Everything You Should Know About White Coat Syndrome

Some people find that their blood pressure is normal at home, but rises slightly when they’re at the doctor. This is known as white coat syndrome, or the white coat effect. The syndrome gets its name from doctors and medical staff who sometimes wear white coats in a professional setting. A healthy blood pressure reading is around 120/80 mm Hg. Anything above this is considered high blood pressure. White coat syndrome may make your blood pressure read higher than it normally is, and the effect isn’t always a minor issue of doctor-associated anxiety. For some people, white coat syndrome could be a sign of a more serious blood pressure condition.

White coat hypertension vs. hypertension

White coat hypertension is high blood pressure that occurs at your doctor’s office or in a medical setting, but not in other settings. Regular hypertension is high blood pressure that occurs in many scenarios, not just a medical one. Among those with high blood pressure at the doctor’s office, 15 to 30 percent of them may actually have white coat hypertension. Experiencing the white coat effect doesn’t mean you have more general hypertension. Likewise, some people with hypertension don’t always experience high blood pressure at the doctor’s office. This second condition is called masked hypertension. It occurs when your blood pressure reading is within a normal range at your doctor’s office but is higher in other settings.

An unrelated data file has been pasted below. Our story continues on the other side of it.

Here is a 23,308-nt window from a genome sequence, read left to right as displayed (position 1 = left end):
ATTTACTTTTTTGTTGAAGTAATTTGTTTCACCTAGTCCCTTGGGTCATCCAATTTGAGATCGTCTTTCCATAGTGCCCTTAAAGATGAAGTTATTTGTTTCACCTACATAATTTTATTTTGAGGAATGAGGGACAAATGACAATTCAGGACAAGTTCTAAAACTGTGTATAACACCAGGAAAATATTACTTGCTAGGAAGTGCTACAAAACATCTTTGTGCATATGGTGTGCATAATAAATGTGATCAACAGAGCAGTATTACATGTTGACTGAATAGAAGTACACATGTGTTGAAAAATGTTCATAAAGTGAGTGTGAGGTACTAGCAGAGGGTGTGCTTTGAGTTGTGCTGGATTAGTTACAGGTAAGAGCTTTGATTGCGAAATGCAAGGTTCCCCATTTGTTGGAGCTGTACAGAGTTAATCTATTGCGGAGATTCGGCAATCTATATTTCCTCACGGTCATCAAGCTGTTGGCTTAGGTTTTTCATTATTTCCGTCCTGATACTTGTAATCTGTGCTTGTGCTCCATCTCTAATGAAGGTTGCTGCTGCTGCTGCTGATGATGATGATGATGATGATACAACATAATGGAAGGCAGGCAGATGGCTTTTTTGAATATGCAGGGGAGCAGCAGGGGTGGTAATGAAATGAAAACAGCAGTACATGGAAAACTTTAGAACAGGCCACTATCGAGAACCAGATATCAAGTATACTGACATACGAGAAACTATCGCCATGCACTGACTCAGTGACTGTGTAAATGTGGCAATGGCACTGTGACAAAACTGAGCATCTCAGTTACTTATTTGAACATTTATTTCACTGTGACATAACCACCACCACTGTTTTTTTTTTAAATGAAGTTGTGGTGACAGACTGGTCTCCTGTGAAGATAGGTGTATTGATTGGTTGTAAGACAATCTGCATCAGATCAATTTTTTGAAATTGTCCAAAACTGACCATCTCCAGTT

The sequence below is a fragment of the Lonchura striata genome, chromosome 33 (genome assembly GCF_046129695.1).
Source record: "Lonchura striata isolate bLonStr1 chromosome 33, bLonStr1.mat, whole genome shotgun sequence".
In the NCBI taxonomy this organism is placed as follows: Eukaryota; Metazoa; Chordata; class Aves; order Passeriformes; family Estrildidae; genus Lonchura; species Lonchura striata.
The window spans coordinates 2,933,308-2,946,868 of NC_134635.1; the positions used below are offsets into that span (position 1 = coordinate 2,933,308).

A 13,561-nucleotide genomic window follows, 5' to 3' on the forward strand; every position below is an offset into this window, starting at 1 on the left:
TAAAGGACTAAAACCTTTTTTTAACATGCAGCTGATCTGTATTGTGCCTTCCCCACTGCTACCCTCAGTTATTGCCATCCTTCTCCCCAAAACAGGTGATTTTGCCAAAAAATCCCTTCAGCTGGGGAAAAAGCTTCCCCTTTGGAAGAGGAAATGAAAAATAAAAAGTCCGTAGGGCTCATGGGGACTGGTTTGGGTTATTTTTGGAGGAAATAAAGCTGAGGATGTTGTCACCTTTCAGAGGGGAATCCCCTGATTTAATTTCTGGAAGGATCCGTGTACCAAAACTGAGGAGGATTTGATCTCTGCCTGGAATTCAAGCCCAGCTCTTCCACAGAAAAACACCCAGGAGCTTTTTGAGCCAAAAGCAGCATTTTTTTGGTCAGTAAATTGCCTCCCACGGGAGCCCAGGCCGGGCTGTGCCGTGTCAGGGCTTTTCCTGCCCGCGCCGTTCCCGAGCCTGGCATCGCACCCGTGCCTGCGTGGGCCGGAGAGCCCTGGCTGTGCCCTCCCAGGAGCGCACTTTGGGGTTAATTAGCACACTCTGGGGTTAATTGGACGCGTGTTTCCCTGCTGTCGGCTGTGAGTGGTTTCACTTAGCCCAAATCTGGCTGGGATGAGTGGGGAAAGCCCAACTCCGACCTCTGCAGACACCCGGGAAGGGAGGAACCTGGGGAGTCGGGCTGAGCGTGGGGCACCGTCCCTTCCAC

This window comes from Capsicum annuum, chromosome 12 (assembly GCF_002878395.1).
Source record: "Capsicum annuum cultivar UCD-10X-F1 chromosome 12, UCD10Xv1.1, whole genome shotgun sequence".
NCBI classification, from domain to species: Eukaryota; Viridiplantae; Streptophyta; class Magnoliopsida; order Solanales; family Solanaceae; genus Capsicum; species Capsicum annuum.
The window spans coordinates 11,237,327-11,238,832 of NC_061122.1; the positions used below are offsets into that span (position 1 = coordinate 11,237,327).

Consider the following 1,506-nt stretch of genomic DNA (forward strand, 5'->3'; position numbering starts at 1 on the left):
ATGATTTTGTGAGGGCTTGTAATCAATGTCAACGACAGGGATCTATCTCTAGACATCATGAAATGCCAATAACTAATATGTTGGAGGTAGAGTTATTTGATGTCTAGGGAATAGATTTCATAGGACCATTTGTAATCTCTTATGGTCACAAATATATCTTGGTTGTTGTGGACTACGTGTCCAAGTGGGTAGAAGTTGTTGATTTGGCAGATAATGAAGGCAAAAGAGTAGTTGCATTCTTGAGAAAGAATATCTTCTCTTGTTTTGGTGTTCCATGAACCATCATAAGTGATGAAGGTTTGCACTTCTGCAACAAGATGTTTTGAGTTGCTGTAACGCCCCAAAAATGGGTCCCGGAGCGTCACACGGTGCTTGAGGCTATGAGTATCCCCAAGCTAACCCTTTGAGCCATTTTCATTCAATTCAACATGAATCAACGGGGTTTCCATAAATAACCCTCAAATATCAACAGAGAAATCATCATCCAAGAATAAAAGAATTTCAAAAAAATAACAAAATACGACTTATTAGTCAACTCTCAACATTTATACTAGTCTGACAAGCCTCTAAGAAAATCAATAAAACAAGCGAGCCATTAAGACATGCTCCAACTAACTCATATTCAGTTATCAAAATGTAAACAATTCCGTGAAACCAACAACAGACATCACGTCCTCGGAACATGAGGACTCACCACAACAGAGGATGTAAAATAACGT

It’s not uncommon for people to experience a bit of anxiety when they visit a medical office. This increased anxiety can ratchet up your blood pressure numbers. White coat hypertension causes temporary increases in your blood pressure. While it might not seem serious if it occurs only occasionally, some doctors believe white coat hypertension could be a forerunner of real hypertension. In fact, one study found that people with white coat hypertension had an increased risk of:
  • stroke
  • heart attack
  • heart failure
  • other cardiovascular conditions
Another study found that death from heart disease was strongly associated with white coat hypertension. For these reasons, reaching a diagnosis and deciding if you need treatment for your elevated blood pressure is important.

Other causes for hypertension